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Legislative Assembly for the ACT: 2001 Week 8 Hansard (7 August) . . Page.. 2451 ..

MR HARGREAVES (12.09): As Mr Corbell has said, in a sense we bow to the inevitable in regard to the installation of speed cameras. However, for the record, we absolutely and emphatically support the use of red light cameras in this town to stop people from killing other people through reckless driving.

Mr Speaker, I believe that the legislation did not need a sunset clause. It should have been introduced without such a provision. We could very well have a raffle around the ACT to decide how many traffic lights ought to be equipped with red light cameras. However, I have to say that the traffic lights at the corner of Newman Morris Circuit and Taverner Street are a bit shy of a speed camera. This is largely because there is no pole to put one on.

Mr Speaker, I think the introduction of speed cameras into the ACT has been an appalling mess. The government should have been honest and said to the people of the ACT, "This has got nothing to do with road safety. This is all to do with cashing in on you idiots," because there are idiots out there speeding, breaking the law and being a danger to other people. This measure has not slowed people down. If you have a look at the curve on the Victorian graph you will see that people get frightened for a while and then they go back to their old habits.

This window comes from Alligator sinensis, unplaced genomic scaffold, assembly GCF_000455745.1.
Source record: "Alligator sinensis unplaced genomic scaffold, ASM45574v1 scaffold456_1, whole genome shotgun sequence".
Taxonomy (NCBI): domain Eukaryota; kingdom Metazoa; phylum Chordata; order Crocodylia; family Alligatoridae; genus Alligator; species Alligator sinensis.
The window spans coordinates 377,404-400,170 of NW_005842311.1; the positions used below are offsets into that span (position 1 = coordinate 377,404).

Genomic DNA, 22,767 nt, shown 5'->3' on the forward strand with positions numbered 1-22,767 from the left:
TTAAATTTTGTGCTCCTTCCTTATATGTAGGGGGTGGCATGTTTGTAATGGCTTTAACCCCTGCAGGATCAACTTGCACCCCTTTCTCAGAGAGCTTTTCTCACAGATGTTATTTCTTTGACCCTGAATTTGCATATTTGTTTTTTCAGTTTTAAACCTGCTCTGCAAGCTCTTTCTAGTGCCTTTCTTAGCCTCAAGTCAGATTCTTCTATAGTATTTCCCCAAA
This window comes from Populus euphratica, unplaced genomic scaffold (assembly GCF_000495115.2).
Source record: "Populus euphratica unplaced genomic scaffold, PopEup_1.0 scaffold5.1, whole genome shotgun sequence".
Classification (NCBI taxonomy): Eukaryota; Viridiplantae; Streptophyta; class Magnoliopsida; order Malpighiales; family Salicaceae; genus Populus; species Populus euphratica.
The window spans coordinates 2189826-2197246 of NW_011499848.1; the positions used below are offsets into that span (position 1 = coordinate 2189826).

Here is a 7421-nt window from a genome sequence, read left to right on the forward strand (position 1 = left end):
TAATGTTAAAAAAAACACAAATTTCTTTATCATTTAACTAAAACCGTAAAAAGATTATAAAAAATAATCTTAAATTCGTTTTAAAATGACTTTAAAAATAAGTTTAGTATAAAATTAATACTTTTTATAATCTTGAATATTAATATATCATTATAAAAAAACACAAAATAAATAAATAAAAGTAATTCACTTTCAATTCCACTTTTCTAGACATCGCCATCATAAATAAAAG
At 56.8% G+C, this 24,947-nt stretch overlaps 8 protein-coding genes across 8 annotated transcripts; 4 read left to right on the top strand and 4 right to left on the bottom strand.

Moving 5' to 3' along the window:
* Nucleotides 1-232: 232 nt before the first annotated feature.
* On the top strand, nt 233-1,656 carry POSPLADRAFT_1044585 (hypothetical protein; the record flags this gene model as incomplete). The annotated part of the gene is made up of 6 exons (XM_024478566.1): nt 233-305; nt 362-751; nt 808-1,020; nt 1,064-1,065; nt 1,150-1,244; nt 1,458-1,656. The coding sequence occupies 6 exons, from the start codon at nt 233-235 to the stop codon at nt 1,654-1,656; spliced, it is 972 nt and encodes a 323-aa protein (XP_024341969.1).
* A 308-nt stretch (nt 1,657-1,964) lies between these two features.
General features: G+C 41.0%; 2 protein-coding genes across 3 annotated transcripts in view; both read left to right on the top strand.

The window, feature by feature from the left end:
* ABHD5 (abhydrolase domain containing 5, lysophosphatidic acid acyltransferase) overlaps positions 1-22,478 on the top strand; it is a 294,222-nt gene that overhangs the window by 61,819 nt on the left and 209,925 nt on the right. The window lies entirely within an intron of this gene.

I do not believe that this measure has had a particular effect on changing driver behaviour. The minister's own figures have shown that whilst most people have dropped their speed, the number of speeding drivers being pinged has gone up. If you have a look at the accelerating rate of revenue that is coming in from this source, clearly there are more people speeding. In addition, people are being recorded as driving at speeds far in excess of 15 kilometre over the speed limit.

The government would have us believe that this is a really "you beaut" road safety measure and yet they are the same people that have maroon coloured speed vans operating at 11 o'clock at night in bushes on the side of the road. My colleague Mr Wood saw one in operation last night. I might add, Mr Speaker, that he was not pinged for excessive speed. As we know, Mr Wood is an extraordinarily cautious human being.

Mr Hird: A bit like yourself.

MR HARGREAVES: Not unlike Mr Hird. I have to say that if it is going to be a road safety measure, it has got to be in your face-absolutely in your face.

Of course we need to have speed camera vans out there. But we need to tell the ACT public, "This is a revenue raiser. We want your money to fund more police, more ambulance officers and more road safety education." Of course, there is no causal relationship between the amount of money you get in from the speed cameras and the amount of money that is spent. So if anybody tells you that the government is spending more money on speed cameras because this is a road safety issue, they are telling you porkies. Mr Speaker, they are pseudologists of the nth degree-and I suggest that Mr Hird look up the meaning of that word.

Minister, I take it that we are talking about the re-instating of the burnout legislation?

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